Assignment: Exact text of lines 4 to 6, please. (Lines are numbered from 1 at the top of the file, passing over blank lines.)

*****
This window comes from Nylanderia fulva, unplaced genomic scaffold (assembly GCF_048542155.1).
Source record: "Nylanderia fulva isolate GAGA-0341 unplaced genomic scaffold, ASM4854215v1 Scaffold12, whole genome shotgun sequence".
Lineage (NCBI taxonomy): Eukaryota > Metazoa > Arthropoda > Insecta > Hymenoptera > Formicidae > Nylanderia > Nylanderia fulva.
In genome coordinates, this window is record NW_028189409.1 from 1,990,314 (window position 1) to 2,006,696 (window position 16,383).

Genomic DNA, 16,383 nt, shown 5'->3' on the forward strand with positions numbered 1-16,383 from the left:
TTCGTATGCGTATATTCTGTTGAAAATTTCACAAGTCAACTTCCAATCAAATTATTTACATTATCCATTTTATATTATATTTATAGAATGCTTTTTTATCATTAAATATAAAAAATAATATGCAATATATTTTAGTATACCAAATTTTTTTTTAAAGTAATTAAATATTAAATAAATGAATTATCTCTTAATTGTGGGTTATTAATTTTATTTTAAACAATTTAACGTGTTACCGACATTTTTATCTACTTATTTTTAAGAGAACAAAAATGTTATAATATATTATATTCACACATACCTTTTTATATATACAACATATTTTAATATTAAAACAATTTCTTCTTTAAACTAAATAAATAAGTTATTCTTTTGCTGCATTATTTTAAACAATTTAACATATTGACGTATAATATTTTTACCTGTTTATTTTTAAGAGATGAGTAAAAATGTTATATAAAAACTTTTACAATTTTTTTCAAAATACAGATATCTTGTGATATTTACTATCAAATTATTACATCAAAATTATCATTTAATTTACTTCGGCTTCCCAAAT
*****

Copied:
In genome coordinates, this window is record NW_028189409.1 from 1,990,314 (window position 1) to 2,006,696 (window position 16,383).

Genomic DNA, 16,383 nt, shown 5'->3' on the forward strand with positions numbered 1-16,383 from the left:
TTCGTATGCGTATATTCTGTTGAAAATTTCACAAGTCAACTTCCAATCAAATTATTTACATTATCCATTTTATATTATATTTATAGAATGCTTTTTTATCATTAAATATAAAAAATAATATGCAATATATTTTAGTATACCAAATTTTTTTTTAAAGTAATTAAATATTAAATAAATGAATTATCTCTTAATTGTGGGTTATTAATTTTATTTTAAACAATTTAACGTGTTACCGACATTTTTATCTACTTATTTTTAAGAGAACAAAAATGTTATAATATATTATATTCACACATACCTTTTTATATATACAACATATTTTAATATTAAAACAATTTCTTCTTTAAACTAAATAAATAAGTTATTCTTTTGCTGCATTATTTTAAACAATTTAACATATTGACGTATAATATTTTTACCTGTTTATTTTTAAGAGATGAGTAAAAATGTTATATAAAAACTTTTACAATTTTTTTCAAAATACAGATATCTTGTGATATTTACTATCAAATTATTACATCAAAATTATCATTTAATTTACTTCGGCTTCCCAAAT